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Chris (email link at the bottom of each page)

St Jerome Memorial

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‘ “Like the deer that yearns for the fountains of water, so my soul is yearning for you, O God." As those deer, then, yearn for fountains of water so it is with our deer: they have come out of Egypt and left the world, they have slain Pharaoh and all his army in the waters of baptism. Now, after slaying the devil, they yearn for the fountains of the Church: the Father, the Son and the Holy Spirit.

‘That the Father is a fountain is related in Jeremiah: *They have forsaken me, the fountain of living waters, and hewn cisterns for themselves, broken cisterns that can hold no water:" We read elsewhere of the Son: “They have forsaken the fountain of wisdom." Again, of the Holy Spirit: "Whoever drinks of the water that I shall give him, there will rise up in him a fountain of water welling up to eternal life." Straightaway the evangelist explains that the Saviour was speaking of the Holy Spirit.

‘These quotations clearly demonstrate that the three fountains of the Church are the mystery of the Trinity. The soul of the believer, of the baptised person, yearns for these fountains, and he says: "My soul has thirsted for God, the living fountain." See, what they asked for has come to pass: they have come and stood before the face of God; they have appeared before the altar and the sacred mysteries of the Saviour. Admitted to the body of Christ and reborn in the life-giving fountain, they speak with confidence and say: "I will go to the place of the wonderful tabernacle, even to the house of God." The house of God is the Church, this is the wonderful tabernacle: for in it is the voice of exultation and praise, and the sound of those who keep festival." (St Jerome)

'You who have now put on Christ and follow our guidance are like little fish on the hook: you are being pulled up out of the deep waters of this world by the word of God.’

(St Jerome).

 

30 September 2021 readings: Nehemiah 8:1–12• Psalm 18(19):8–11 • Luke 10:1–12

 

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Who do you say that I am?

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Haggai 1:15–2:9 • Psalm 42(43):1–4 • Luke 9:18–22

image from http://heartsofcompassioninternational.blogspot.com/2012/08/how-to-hear-from-god-part-1.html

A Chinese proverb says that a person who asks a question is a fool for five minutes, but one who does not ask a question remains a fool forever. There are a number of key questions in life which we ignore at our peril. What is the purpose of life on earth? What happens after I die? Is death the end or is there an afterlife?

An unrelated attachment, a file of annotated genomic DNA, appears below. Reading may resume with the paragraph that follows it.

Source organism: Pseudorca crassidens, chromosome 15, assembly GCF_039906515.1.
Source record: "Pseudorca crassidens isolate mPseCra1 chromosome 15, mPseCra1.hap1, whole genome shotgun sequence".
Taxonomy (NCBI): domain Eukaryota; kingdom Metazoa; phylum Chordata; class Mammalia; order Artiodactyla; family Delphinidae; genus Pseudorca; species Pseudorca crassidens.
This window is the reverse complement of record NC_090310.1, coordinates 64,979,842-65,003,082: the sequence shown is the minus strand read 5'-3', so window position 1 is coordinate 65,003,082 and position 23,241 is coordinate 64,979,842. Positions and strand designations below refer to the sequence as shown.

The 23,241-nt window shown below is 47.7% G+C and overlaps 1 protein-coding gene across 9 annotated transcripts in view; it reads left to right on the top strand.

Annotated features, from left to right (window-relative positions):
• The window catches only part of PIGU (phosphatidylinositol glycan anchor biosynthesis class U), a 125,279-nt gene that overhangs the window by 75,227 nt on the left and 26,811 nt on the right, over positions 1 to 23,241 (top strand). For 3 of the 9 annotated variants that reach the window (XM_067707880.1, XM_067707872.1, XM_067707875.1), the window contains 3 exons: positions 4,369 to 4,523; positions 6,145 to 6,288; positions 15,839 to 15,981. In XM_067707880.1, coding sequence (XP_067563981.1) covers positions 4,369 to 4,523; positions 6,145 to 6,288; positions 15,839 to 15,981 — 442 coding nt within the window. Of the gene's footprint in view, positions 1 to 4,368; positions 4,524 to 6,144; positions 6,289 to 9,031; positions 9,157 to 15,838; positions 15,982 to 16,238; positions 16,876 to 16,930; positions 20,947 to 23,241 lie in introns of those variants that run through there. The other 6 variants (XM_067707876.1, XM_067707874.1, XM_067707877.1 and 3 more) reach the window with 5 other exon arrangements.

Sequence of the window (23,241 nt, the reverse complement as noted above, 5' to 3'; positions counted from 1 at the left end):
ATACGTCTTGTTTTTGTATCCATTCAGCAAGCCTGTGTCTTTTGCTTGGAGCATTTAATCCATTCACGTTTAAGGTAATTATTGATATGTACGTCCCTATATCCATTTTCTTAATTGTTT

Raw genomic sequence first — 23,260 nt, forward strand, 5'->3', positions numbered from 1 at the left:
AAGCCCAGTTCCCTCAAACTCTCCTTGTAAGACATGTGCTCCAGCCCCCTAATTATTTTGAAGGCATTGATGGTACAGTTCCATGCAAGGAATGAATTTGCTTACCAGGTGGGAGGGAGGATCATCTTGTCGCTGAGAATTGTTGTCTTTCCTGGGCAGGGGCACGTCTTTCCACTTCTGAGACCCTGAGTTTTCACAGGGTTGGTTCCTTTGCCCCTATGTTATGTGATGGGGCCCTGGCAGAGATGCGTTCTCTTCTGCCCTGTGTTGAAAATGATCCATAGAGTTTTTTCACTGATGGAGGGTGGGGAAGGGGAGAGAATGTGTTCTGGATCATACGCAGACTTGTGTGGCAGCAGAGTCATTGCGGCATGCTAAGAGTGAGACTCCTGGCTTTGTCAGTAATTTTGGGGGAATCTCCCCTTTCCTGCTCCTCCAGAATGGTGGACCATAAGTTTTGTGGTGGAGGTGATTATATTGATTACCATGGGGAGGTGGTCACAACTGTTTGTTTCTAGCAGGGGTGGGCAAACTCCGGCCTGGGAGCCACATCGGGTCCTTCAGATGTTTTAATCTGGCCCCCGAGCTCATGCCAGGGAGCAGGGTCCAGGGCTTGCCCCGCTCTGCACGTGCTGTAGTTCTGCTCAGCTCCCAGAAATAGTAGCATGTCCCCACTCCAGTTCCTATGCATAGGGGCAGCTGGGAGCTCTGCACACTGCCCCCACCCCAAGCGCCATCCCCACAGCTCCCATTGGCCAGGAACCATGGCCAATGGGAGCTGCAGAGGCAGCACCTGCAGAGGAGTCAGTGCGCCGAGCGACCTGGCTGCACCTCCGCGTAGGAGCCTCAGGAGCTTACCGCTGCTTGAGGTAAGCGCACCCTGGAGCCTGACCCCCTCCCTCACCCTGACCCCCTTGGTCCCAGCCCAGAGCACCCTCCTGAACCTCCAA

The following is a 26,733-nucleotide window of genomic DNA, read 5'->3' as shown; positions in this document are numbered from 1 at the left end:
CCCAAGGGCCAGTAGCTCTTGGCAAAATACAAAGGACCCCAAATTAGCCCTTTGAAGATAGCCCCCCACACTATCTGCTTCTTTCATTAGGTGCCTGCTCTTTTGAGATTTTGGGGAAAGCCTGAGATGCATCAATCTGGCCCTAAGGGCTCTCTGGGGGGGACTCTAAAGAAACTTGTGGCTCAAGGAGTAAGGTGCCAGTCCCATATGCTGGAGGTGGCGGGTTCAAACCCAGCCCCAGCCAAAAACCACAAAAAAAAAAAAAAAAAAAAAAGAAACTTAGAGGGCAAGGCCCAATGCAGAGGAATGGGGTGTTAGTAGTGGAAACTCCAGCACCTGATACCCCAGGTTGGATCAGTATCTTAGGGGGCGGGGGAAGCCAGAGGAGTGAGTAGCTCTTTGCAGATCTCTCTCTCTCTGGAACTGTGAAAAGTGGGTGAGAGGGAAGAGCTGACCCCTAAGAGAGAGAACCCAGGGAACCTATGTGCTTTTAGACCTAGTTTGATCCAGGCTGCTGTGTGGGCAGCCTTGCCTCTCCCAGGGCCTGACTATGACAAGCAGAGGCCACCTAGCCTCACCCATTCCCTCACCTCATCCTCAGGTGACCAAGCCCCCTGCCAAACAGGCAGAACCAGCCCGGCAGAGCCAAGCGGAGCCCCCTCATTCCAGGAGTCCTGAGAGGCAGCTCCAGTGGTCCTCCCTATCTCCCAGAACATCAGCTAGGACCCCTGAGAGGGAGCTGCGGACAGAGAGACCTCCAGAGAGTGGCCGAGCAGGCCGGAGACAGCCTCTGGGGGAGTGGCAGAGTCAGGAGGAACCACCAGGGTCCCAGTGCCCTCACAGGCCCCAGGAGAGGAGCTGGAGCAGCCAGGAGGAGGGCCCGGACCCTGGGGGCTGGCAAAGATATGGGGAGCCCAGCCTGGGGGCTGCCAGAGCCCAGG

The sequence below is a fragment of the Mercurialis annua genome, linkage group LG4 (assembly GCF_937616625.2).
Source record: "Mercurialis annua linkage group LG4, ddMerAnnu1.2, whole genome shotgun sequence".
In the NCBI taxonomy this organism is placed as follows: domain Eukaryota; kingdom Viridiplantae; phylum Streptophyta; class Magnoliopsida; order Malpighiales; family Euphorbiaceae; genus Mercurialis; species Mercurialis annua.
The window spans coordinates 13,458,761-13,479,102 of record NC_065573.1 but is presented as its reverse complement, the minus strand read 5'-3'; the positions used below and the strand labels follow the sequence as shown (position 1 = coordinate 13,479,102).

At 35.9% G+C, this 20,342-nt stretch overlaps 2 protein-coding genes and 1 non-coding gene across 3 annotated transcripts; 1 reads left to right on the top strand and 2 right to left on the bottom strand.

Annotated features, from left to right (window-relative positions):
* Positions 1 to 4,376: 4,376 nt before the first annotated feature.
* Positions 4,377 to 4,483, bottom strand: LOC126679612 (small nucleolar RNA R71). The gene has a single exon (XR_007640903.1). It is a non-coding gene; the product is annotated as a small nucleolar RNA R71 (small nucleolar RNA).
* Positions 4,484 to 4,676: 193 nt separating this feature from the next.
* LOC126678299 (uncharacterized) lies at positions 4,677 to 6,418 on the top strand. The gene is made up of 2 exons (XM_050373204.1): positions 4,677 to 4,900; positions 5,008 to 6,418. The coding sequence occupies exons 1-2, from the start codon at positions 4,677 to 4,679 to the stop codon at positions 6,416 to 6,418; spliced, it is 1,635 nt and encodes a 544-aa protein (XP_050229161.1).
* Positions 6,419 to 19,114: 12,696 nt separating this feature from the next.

In today's Gospel reading we encounter another important question, the answer to which sheds light on each one of these existential questions. It s the question that Jesus put to his disciples and continues to put to every man and woman on the face of the earth. He asks you and he asks me: “Who do you say that I am?" (v. 20). The answer to this question is the gateway to unravelling the meaning of life and to solving the mystery of what happens after we die. The answer to this question is crucial for our lives on earth and our eternal destiny.

When Peter uttered his famous declaration that Jesus is 'the Christ of God', Jesus realised that a Watershed had been reached in the disciples' understanding of who he is.  It was  recognition that Jesus is more than a prophet; he is more than a great teacher: he is the Son of God.  What revelation has made known is that Jesus Christ was God made man.  The very Lord, Creator and King humbled himself by becoming a human being: he was made one of us, became one of us, and lived like one of us.

To be able to grasp this truth and allow it to shape our lives requires a grace of revelation – mere flesh and blood, the power of our own reasoning, cannot grasp this most sacred and profound of Christian truths. The following words were spoken by St Augustine many centuries ago, but they still have a tremendous impact today: “[Jesus] was created of a mother whom he created. He was carried by hands that he had formed. He cried in the manger in wordless infancy, he the Word without whom all human eloquence is mute.”

Jesus assumed our humanity that we might become God. (St Athanasius)

 

 
 
Chris
 
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The Sower